Hey, Father! Is organ donation OK?

I have long thought organ donation was a loving and humane service to those in medical need. I have my desire to be an organ donor on my current license. Lately, I’ve been learning that organs cannot be extracted from anyone unless they are still alive. Also, declaring someone brain dead is a slippery slope because brain dead individuals might recover. This could mean killing one person to save another. What is the Catholic Church’s position on organ donation? Is it ethical according to Church teaching?

– Nancy in Springfield

The Church not only regards organ donation as ethical but calls it “a noble and meritorious act and is to be encouraged as an expression of generous solidarity” (Catechism of the Catholic Church, n. 2296). In the year 2000, Pope Saint John Paul II gave an address in which he called organ donation “a genuine act of love” (Address to the 18th International Congress of the Transplantation Society). In your question, however, you raise legitimate concerns about the circumstances of organ donation which can indeed affect its moral legitimacy. Here is a summary of a few important criteria that should help to clarify the matter.

First, there are two basic kinds of organ donation: living donation and cadaver donation. In a living donation, as the name suggests, the donor is alive and donates some non-essential organ or portion of tissue. Common examples of living organ donations are kidneys and segments of the liver. Blood and bone marrow are also living tissue donations. The Church always approves and commends these living donations, provided the donor understands the procedure and freely consents to it. Cadaver donations are given after death and usually involve vital organs such as the heart, lungs, and liver. These donations are morally permissible provided that two criteria are met: 1) the patient or family must give free and informed consent to the organ procurement; 2) the patient must be deceased when vital organs are removed.

The second criterion of death is usually the debated point. When exactly should a person be declared dead? This question is especially relevant in the case of organ donation, as most organs can only be preserved outside of the body for a period of hours. The primary biological indicators used to determine death are cardiac death and brain death. Brain death has been the dominant indicator used in modern medicine for decades. Brain death is defined as the irreversible and complete loss of function in the whole brain. Using brain death to define death can lead to situations in which a person appears to be “alive” by other criteria, for example, continued heart and circulatory function with the use of a ventilator. In most cases, however, this is an artificially produced state of prolonged organ function that only resembles being “alive” in the proper sense of the word. There are difficult cases in which the recovery of brain function, while statistically very unlikely, is theoretically possible. Such cases are very technical and often debated.

The Church does not claim the competency to make judgements about complex biological and neurological criteria. In the same address cited above, Pope Saint John Paul II said that “the Church does not make technical decisions” regarding such criteria. The human person is not reducible to material processes and death likewise is not merely a physical event but the disintegration of body and soul. Thus, no one can determine the precise moment of death, scientifically or spiritually. The Church’s concern is to safeguard human dignity at every stage of life and condition, including during sickness and the dying process. Therefore, all that is needed for vital organ donation to proceed legitimately is “moral certainty” that the person is deceased based on the best biological indicators available. Moral certainty is not perfect or mathematical, but it is sufficient and necessary to make reasonable choices. Once this certainty is obtained—and again, with informed consent provided—organs may be ethically procured.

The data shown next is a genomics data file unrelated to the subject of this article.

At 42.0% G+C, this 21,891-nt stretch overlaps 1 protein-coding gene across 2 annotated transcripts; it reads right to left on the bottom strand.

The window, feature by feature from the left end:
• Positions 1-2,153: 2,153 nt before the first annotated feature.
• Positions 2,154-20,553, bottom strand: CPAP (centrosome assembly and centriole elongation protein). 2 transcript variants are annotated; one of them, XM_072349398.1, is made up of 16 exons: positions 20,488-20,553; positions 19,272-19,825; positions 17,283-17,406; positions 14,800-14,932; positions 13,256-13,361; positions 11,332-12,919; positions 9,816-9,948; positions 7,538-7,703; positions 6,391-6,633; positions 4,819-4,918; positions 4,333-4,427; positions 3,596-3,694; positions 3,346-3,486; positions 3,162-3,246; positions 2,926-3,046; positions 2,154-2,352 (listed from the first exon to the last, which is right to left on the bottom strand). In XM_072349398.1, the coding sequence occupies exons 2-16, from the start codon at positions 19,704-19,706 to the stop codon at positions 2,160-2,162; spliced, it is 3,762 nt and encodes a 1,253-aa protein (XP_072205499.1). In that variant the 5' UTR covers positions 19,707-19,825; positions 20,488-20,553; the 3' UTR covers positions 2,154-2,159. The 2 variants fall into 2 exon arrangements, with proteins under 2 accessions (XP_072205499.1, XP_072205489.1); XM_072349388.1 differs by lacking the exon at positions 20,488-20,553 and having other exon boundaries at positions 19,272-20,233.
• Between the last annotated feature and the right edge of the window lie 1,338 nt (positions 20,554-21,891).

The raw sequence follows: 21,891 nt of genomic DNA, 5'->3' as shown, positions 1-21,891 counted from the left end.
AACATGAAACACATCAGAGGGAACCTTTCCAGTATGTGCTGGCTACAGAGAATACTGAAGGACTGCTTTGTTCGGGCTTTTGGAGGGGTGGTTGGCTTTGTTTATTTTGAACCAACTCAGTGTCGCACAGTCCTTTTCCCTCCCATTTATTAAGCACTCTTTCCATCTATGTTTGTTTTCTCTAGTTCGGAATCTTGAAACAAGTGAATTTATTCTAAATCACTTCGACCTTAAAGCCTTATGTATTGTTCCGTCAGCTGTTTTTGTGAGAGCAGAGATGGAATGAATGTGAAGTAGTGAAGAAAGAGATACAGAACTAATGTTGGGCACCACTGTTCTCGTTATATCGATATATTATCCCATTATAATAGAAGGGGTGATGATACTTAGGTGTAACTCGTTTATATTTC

To clarify, one may never directly end the life of one person (the donor) in order to extend or improve the life of another (the recipient). However, the use of artificial life support, which keeps blood oxygenated and circulating even after brain death, is not morally obligatory. Therefore, one may remove this life support and allow death to occur, at which point organs can be removed. Also, one may delay the removal of such organ-sustaining life support so that the organ recipient can receive the organ or organs as quickly as possible. Allowing death to occur by the removal of extraordinary (non-obligatory) means of care is not killing the person, even though death may follow the removal of this care almost immediately.

Catholics should prayerfully consider organ donation as “a genuine act of love.”  Many resources are available for those who have further questions. Because we as human beings are a unity of body and soul, organ donation “is not just a matter of giving away something that belongs to us but of giving something of ourselves” (John Paul II, ibid). In a way, Christ himself gave us a beautiful example of this by giving us his own Body and Blood in the Eucharist. And in the end, we have his promise of bodily resurrection, which will restore and glorify all that was lost.

Father Christopher Trummer, S.T.L, is parochial vicar at St. Agnes Parish in Springfield, associate delegate for Health Care Professionals, associate chaplain of the Springfield Chapter of the Catholic Physicians Guild/Catholic Medical Association and has a license in Sacred Theology in Moral Theology at the Pontifical University of the Holy Cross in Rome, Italy.